The Brooklyn Blogade visits the Brooklyn Botanic Garden on Sunday, October 12

Crape-Myrtles in full fall regalia in November 2006 at the Lily Pool Terrace of the Brooklyn Botanic Garden
Lily Pool Terrace, Brooklyn Botanic Garden, November 2006

On Sunday, October 12, 2008, the Brooklyn Botanic Garden (BBG) welcomes the Brooklyn Blogade!

The Blogade is a "traveling roadshow" that meets each month in a different location in Brooklyn. It's a way for bloggers who live or work in Brooklyn to visit different parts of Brooklyn and meet each other, and for residents of the communities we visit to connect with Brooklyn's online world.

Inspired by the out-of-doors experience of the July Blogade in Prospect Park, I contacted Dave Allen, BBG's Web Manager, about the possibility of hosting a Blogade. Dave is responsible for some of BBG's Web content you may have already enjoyed, such as the timelapse videos of this year's Hanami, the Cranford Rose Garden, and the Lily Pool Terrace. He and I have spoken informally in the past about how to foster greater connections between BBG and the online world. This seemed like a good fit, and October is a great time to experience some of our beautiful fall color at BBG.

Schedule of Events:
  • 11am to 12noon: Food on your own at BBG's al fresco Terrace Cafe. Blogade attendees can sign in and get their name tags at the Blogade registration table near the Bonsai House.
  • 12noon to 2pm: Main program in the Member's Room of the recently landmarked Laboratory and Administration Building. Meet Dave Allen, BBG's Web Manager! There will be some brief presentations, time for Q&A, and of course, the shout-out.
  • 2pm to 3:30pm: Continue schmoozing as you explore the gardens on a guided tour of BBG just for those attending the Blogade!
  • BBG is offering free admission - and parking - to those attending the Blogade.
  • Space in the Member's Room is limited.
  • For free admission, please provide your real name.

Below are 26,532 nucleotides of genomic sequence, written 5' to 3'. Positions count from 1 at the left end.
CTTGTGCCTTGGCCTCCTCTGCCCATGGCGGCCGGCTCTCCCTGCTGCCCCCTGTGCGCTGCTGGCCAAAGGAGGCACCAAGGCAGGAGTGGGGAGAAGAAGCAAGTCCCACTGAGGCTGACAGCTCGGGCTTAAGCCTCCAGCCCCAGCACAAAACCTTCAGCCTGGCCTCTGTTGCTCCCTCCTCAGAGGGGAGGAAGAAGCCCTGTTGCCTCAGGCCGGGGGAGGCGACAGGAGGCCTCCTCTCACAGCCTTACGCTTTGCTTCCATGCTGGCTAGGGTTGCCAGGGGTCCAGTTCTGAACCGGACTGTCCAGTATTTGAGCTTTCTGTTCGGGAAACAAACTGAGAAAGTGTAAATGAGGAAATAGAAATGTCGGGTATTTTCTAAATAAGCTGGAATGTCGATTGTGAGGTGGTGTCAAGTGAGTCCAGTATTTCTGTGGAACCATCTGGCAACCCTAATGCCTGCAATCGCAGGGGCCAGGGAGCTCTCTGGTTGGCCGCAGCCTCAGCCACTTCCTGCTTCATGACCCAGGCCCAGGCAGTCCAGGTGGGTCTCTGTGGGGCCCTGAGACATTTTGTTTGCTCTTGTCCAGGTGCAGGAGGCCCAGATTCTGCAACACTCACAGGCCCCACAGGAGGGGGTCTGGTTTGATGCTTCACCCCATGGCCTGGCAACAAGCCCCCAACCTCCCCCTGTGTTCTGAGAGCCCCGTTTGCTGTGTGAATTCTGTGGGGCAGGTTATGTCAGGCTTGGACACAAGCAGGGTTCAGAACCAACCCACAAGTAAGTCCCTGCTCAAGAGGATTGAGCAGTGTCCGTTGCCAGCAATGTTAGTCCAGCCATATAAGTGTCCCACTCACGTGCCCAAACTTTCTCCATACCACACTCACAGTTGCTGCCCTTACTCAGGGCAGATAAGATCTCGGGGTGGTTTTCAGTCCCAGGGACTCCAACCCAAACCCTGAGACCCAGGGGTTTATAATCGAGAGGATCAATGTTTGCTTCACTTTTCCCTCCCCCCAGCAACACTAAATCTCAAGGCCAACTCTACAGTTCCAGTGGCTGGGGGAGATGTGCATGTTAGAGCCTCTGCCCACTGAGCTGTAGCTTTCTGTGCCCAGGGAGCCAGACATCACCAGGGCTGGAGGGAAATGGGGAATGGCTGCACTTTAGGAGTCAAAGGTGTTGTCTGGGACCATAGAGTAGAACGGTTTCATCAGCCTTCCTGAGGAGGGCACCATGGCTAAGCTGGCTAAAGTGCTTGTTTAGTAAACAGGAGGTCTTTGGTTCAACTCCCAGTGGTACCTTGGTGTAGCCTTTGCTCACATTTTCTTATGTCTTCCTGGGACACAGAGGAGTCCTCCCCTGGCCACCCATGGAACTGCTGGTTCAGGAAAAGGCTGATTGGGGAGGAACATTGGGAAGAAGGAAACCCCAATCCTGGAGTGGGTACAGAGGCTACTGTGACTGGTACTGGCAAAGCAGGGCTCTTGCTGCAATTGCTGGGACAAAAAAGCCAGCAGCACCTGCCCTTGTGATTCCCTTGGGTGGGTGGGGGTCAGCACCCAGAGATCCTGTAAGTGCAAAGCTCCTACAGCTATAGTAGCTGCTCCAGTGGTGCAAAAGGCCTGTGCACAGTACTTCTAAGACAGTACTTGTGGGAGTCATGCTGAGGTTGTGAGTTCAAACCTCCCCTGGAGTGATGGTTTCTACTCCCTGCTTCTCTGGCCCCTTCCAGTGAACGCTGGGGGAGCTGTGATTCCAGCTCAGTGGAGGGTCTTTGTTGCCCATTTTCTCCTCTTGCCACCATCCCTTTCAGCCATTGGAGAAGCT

• RSVPs will be fulfilled first-come, first-served.
  • RSVP to blogade.rsvp@gmail.com

Related Content

A Picnic at Prospect Park (the Brooklyn Blogade), July 28, 2008
Blogade (Blog posts)
Brooklyn Botanic Garden (Blog posts)
Brooklyn Botanic Garden (Flickr photo collection)


BBG has several different online resources and personae which you can explore:

Web site. Be sure to explore the Visit section for directions, maps, what's in bloom, special exhibits, and so on.

Vimeo (High-def Video)
YouTube (Video)
Flickr (Photos)
Facebook (Social networking)
MySpace (Social networking)

Final NYC Compost Giveback

The Fresh Kills Composting Site in Staten Island
Compost Pickup, Fresh Kills Composting Site, Staten Island

The very last ever, until something changes, NYC Compost Giveback takes place this weekend in the Bronx, and in two weeks in Staten Island. Since there's no funding in the budget for fall leaf pickup, there will be no more leaves, and no more givebacks, after this.

Saturday & Sunday, OCTOBER 4 & 5, 8am to 2pm (rain or shine)
Soundview DSNY Composting Site (at the end of Randall Ave. close to the Bruckner

Saturday & Sunday, OCTOBER 18 & 19, 8am to 2pm (rain or shine)
Fresh Kills DSNY Composting Site (off West Service Rd. near exit 7 of Rt. 440)